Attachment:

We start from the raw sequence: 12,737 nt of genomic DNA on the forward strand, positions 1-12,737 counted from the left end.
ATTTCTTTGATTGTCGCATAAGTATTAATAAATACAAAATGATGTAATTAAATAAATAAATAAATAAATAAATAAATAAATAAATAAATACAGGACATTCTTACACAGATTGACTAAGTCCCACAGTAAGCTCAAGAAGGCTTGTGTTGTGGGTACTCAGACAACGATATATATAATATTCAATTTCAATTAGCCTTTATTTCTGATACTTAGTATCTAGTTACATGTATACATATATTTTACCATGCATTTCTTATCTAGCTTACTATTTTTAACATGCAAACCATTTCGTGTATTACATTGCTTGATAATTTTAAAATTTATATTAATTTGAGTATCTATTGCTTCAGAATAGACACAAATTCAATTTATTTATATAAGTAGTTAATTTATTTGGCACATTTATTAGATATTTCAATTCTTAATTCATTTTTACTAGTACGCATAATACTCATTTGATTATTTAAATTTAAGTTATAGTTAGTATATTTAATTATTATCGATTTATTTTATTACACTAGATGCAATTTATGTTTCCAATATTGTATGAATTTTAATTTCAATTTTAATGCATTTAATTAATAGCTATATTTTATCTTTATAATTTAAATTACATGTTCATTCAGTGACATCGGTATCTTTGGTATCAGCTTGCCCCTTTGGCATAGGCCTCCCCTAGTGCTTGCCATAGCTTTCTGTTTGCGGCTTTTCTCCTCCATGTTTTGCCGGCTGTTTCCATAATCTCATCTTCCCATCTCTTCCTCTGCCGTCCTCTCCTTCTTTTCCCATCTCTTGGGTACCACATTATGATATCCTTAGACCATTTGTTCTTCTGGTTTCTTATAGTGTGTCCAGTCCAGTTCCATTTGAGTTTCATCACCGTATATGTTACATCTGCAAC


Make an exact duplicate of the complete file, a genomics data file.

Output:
We start from the raw sequence: 12,737 nt of genomic DNA on the forward strand, positions 1-12,737 counted from the left end.
ATTTCTTTGATTGTCGCATAAGTATTAATAAATACAAAATGATGTAATTAAATAAATAAATAAATAAATAAATAAATAAATAAATAAATACAGGACATTCTTACACAGATTGACTAAGTCCCACAGTAAGCTCAAGAAGGCTTGTGTTGTGGGTACTCAGACAACGATATATATAATATTCAATTTCAATTAGCCTTTATTTCTGATACTTAGTATCTAGTTACATGTATACATATATTTTACCATGCATTTCTTATCTAGCTTACTATTTTTAACATGCAAACCATTTCGTGTATTACATTGCTTGATAATTTTAAAATTTATATTAATTTGAGTATCTATTGCTTCAGAATAGACACAAATTCAATTTATTTATATAAGTAGTTAATTTATTTGGCACATTTATTAGATATTTCAATTCTTAATTCATTTTTACTAGTACGCATAATACTCATTTGATTATTTAAATTTAAGTTATAGTTAGTATATTTAATTATTATCGATTTATTTTATTACACTAGATGCAATTTATGTTTCCAATATTGTATGAATTTTAATTTCAATTTTAATGCATTTAATTAATAGCTATATTTTATCTTTATAATTTAAATTACATGTTCATTCAGTGACATCGGTATCTTTGGTATCAGCTTGCCCCTTTGGCATAGGCCTCCCCTAGTGCTTGCCATAGCTTTCTGTTTGCGGCTTTTCTCCTCCATGTTTTGCCGGCTGTTTCCATAATCTCATCTTCCCATCTCTTCCTCTGCCGTCCTCTCCTTCTTTTCCCATCTCTTGGGTACCACATTATGATATCCTTAGACCATTTGTTCTTCTGGTTTCTTATAGTGTGTCCAGTCCAGTTCCATTTGAGTTTCATCACCGTATATGTTACATCTGCAAC